Wednesday, March 5, 2014

Neuroscientists Confirm Empathy Is Hard Wired


By Sam Yang - Get similar updates here

Familiarity promotes the blurring of self and other on neural level


In a study, researchers at the University of Virginia have found that humans are hardwired to empathize with those close to them.

Our brain puts strangers in one compartment and the people we know in another compartment that overlaps our sense of self.

Researcher James Coan said, "Our self comes to include the people we feel close to. This likely is because humans need to have friends and allies who they can side with and see as being the same as themselves. And as people spend more time together, they become more similar.”

Coan and his colleagues conducted a study with 22 participants using fMRI scans of their brains, monitoring brain activity while under threat of receiving mild electrical shocks to themselves versus a shock to a friend or a stranger.

"The correlation between self and friend was remarkably similar," Coan said. "The finding shows the brain's remarkable capacity to model self to others; that people close to us become a part of ourselves, and that is not just metaphor or poetry, it's very real. Literally we are under threat when a friend is under threat. But not so when a stranger is under threat."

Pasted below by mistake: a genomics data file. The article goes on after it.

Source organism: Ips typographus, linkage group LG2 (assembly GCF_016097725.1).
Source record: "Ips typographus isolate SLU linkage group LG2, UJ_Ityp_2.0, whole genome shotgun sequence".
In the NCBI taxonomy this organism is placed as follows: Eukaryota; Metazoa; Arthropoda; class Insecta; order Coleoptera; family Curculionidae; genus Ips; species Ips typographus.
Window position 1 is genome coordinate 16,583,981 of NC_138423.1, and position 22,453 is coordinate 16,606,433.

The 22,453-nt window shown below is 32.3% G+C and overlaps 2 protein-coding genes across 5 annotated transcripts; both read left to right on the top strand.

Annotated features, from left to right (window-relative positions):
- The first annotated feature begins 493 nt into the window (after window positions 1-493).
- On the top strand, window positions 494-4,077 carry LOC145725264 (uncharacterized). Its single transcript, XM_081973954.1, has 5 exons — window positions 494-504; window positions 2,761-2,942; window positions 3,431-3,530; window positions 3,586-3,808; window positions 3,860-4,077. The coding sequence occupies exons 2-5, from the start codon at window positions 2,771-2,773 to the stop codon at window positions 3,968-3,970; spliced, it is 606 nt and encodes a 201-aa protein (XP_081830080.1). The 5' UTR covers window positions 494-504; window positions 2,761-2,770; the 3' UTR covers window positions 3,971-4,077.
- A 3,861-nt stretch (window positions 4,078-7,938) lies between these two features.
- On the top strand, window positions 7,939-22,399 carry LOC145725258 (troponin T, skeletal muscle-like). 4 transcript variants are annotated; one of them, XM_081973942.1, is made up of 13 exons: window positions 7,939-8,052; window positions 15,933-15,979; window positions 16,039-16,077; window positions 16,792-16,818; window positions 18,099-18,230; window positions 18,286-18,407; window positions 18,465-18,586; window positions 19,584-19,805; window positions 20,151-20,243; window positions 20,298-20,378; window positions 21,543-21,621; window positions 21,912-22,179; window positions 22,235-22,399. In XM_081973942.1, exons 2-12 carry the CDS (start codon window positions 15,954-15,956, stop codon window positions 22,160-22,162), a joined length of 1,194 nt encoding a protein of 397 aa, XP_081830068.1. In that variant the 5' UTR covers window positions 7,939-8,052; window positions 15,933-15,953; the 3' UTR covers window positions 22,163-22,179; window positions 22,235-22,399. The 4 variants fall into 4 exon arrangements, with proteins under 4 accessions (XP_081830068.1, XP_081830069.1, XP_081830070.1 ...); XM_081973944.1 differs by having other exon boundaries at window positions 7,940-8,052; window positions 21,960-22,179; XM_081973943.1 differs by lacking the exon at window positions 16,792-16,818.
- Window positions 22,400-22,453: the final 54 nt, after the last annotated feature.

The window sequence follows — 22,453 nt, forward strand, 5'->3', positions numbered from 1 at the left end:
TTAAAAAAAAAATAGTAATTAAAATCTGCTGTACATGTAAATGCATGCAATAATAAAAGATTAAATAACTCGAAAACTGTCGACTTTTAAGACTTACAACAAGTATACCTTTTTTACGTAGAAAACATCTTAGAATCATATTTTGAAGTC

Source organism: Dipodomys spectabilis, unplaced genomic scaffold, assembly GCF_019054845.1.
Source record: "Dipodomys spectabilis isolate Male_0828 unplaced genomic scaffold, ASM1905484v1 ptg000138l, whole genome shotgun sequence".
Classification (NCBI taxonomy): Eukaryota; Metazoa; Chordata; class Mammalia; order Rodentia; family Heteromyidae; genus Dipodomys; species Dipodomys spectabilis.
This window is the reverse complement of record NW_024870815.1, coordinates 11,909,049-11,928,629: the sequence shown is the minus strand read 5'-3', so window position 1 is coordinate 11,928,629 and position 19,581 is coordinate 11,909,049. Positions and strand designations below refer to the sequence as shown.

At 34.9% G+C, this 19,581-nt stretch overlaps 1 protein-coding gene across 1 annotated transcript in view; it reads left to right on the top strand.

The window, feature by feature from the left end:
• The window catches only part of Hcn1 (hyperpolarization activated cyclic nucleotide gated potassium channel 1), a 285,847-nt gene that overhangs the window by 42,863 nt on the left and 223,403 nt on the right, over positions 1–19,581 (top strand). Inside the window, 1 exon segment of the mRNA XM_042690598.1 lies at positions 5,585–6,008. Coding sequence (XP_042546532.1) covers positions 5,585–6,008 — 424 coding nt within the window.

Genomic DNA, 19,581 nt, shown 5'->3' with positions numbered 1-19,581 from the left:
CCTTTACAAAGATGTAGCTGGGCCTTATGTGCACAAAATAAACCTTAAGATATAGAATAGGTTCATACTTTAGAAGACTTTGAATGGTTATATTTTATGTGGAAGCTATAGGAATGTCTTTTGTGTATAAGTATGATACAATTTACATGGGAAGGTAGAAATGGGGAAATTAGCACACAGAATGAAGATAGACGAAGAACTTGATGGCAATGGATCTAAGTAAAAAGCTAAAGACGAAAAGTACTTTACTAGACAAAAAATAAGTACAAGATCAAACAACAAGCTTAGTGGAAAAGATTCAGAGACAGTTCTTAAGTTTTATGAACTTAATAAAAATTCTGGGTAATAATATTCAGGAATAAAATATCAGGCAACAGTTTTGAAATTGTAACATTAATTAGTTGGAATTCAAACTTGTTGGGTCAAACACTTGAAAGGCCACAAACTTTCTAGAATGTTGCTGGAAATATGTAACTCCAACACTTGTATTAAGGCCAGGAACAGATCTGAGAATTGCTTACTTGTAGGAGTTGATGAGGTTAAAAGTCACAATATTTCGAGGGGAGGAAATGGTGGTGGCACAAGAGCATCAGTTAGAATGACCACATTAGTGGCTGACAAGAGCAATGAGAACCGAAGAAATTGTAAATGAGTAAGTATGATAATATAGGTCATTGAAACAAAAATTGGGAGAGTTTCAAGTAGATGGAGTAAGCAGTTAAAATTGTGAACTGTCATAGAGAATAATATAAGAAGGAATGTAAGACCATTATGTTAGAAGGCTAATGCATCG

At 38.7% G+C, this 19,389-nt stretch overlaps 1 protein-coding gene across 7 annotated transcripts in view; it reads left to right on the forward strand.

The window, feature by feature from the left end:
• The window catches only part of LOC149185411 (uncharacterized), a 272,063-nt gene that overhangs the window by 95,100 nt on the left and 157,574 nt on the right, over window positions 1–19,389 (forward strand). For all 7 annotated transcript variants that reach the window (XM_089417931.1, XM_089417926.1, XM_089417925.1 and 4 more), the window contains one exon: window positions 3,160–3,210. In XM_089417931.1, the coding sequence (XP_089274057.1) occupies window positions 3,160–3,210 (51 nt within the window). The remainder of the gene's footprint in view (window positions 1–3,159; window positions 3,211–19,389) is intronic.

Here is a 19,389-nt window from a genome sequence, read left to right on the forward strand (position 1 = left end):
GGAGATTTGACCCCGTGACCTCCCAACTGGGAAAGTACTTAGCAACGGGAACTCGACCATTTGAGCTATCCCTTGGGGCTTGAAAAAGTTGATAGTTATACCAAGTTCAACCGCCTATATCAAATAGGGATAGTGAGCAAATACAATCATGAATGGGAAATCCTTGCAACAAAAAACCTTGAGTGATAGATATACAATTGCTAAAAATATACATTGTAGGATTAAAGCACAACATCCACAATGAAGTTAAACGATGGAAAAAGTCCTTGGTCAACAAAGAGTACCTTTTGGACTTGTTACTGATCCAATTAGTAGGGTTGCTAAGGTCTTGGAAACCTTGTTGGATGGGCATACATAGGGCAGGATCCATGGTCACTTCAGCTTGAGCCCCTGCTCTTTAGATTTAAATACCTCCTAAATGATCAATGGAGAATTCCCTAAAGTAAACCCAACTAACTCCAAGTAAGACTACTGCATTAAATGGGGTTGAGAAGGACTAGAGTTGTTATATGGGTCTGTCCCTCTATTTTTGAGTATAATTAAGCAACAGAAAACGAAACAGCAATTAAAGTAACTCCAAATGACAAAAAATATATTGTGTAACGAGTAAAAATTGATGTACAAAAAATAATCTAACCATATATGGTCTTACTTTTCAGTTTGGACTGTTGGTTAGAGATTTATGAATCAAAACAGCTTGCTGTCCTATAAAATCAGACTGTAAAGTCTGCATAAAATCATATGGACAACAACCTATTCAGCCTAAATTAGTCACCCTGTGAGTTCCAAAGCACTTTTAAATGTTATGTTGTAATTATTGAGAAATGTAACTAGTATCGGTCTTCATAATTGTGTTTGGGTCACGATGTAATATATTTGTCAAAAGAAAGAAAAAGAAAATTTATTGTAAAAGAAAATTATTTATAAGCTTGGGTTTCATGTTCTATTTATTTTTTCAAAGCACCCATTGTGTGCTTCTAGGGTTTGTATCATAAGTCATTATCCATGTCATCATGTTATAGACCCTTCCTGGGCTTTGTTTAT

"It's essentially a breakdown of self and other; our self comes to include the people we become close to," Coan said. "If a friend is under threat, it becomes the same as if we ourselves are under threat. We can understand the pain or difficulty they may be going through in the same way we understand our own pain."

This likely is the source of empathy, and part of the evolutionary process.

“A threat to ourselves is a threat to our resources,” Coan said. “Threats can take things away from us. But when we develop friendships, people we can trust and rely on who in essence become we, then our resources are expanded, we gain. Your goal becomes my goal. It’s a part of our survivability.”

We may also hurt those close to us as a form of self protection, and/or we lack value in our own self, or if we no longer feel kinship.

This is a promising study to understand evolutionary psychology but also to understand and change our own behaviors and emphasize the value of social interactions.

Source: Must Triumph
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Sam Yang from an early age has been obsessed with connecting the dots between martial arts and efficiency, health, mindset, business, science, and habits to improve optimal well-being. For more info, join his newsletterYou can also connect to All Out Effort on Facebook and Twitter.

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